2. Wood Anemone or Anemone Nemorosa

This type of Anemone flowers in early spring and is native to Europe. The plant grows from 5 to 15 cm in height and produces flowers that are 2 centimeters in diameter. The flower often has 6 to 7 petals and in rare cases it might have 8 to 10 petals. The flowers bloom from March to May and are often white in color but they are also available in pink, lilac and blue.

3. Anemone Coronaria

Anemone Coronaaria or Spanish Marigold. Those flowers are native to the Mediterranean. Anemones of this type bloom between April and June. This plant generally grows from 20 to 40 cm tall, but it can also grow as tall as 60 cm in rare cases. The flowers resemble poppies and have 5 to 8 petals with a black center. They are usually red in colour but can also be white or blue.

4. Japanese Anemone

Japanese Anemone originates from a region in China known as Hupeh. This flower is native to Asia. The Chinese name for the Japanese Anemone is “da po wan hua hua,” and it translates to broken bowl flower. The plant can grow from 30 to 100 cm in height. In some cases the plant can grow up to 120 cm. The flowers are usually 5 cm in diameter and usually have 5 sepals. Those sepals are usually purple, purple-red, pink or white.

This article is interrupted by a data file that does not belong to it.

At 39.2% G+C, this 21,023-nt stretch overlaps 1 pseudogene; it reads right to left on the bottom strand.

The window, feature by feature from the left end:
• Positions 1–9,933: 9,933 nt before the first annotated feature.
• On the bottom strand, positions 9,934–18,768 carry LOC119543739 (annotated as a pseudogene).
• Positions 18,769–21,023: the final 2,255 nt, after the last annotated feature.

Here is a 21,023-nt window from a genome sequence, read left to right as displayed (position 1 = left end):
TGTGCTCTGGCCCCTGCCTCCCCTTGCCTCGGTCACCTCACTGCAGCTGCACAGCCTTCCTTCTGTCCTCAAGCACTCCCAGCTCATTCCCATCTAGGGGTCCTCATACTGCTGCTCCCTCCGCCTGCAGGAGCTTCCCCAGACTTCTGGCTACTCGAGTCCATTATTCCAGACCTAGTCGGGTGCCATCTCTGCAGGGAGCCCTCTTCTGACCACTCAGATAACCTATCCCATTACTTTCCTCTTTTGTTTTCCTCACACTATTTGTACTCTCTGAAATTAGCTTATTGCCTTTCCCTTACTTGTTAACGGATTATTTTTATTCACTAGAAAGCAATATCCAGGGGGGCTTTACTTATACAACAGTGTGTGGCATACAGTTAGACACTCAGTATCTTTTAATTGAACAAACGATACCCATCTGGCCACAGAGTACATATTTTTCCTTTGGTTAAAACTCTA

Have you seen an Anemone flower lately and you’ve been wondering about its meaning? Let us know in the comment below what triggered the search for Anemone flower symbolism. If you enjoyed this post, you can also check out other flowers under Mars’ rule . Or you can read about more Scorpio Birth Flowers.

FAQ about the Anemone Flower

References

Cunningham, S. (2012). Cunningham’s encyclopedia of magical herbs. Llewellyn Publications.

Dietz, S. T. (2022) The complete language of flowers the complete language of flowers: A definitive and illustrated history – pocket edition. Wellfleet Press.

Hill, L., & Hill, N. (2005). The flower gardener’s bible. David & Charles.

Junius, M. M. (1993) The practical handbook of plant alchemy: Herbalist’S guide to preparing medicinal essences, tinctures and elixirs. Rochester, NY: Inner Traditions Bear and Company.

Folkard, R. (1884) Plant lore, legends, and lyrics. Embracing the myths, traditions, superstitions, and folk-lore of the plant kingdom. London: S. Low, Marston, Searle, and Rivington.

Kirkby, M. (2011) A Victorian flower dictionary: The language of flowers companion. New York, NY: Random House.

Diffenbaugh, Vanessa. “The Language of Flowers.”

Pickles, Sheila. “The Complete Language of Flowers.”

Heilmeyer, Marina. “The Language of Flowers: Symbols and Myths.”

Scoble, Gretchen, and Ann Field. “The Meaning of Flowers.”

Begay, Odessa. “The Language of Flowers: A Fully Illustrated Compendium of Meaning, Literature, and Lore for the Modern Romantic.”

Weidner, Marsha. “Flowers and Meaning: An Anthology of Flowers in Asian Art.”